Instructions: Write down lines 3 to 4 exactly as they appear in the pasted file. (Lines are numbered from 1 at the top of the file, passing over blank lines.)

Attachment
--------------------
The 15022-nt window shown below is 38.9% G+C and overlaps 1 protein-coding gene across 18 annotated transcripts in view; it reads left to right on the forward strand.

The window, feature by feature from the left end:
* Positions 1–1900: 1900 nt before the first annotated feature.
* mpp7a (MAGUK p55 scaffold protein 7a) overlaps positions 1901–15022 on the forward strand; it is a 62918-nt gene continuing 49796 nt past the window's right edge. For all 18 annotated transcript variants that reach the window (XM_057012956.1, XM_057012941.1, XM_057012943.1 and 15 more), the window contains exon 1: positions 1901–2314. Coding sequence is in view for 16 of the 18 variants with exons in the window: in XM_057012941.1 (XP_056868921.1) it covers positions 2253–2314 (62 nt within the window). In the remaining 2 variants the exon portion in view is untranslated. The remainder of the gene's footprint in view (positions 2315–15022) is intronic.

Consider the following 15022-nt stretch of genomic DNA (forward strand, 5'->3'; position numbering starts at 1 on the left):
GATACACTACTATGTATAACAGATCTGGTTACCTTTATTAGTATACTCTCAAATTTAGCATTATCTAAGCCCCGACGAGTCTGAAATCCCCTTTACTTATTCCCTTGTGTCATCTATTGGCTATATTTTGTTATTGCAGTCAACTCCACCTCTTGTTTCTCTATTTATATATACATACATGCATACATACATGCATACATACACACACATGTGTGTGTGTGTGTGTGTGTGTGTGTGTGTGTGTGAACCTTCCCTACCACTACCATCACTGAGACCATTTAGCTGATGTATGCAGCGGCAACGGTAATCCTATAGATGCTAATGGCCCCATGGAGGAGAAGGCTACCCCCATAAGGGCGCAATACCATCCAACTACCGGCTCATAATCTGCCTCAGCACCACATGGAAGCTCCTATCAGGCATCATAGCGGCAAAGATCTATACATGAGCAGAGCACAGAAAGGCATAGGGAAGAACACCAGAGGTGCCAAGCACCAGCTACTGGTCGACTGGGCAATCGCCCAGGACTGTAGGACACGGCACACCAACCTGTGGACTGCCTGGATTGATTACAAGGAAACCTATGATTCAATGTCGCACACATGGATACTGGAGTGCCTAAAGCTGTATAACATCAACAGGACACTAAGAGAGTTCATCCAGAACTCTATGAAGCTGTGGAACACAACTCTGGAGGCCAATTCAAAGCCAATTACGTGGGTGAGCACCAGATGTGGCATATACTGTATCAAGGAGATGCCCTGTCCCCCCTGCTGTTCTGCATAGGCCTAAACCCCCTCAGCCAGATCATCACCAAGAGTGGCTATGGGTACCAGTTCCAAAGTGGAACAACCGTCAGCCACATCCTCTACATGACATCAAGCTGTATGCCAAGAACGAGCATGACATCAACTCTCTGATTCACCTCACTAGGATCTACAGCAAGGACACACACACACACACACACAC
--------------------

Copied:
* Positions 1–1900: 1900 nt before the first annotated feature.
* mpp7a (MAGUK p55 scaffold protein 7a) overlaps positions 1901–15022 on the forward strand; it is a 62918-nt gene continuing 49796 nt past the window's right edge. For all 18 annotated transcript variants that reach the window (XM_057012956.1, XM_057012941.1, XM_057012943.1 and 15 more), the window contains exon 1: positions 1901–2314. Coding sequence is in view for 16 of the 18 variants with exons in the window: in XM_057012941.1 (XP_056868921.1) it covers positions 2253–2314 (62 nt within the window). In the remaining 2 variants the exon portion in view is untranslated. The remainder of the gene's footprint in view (positions 2315–15022) is intronic.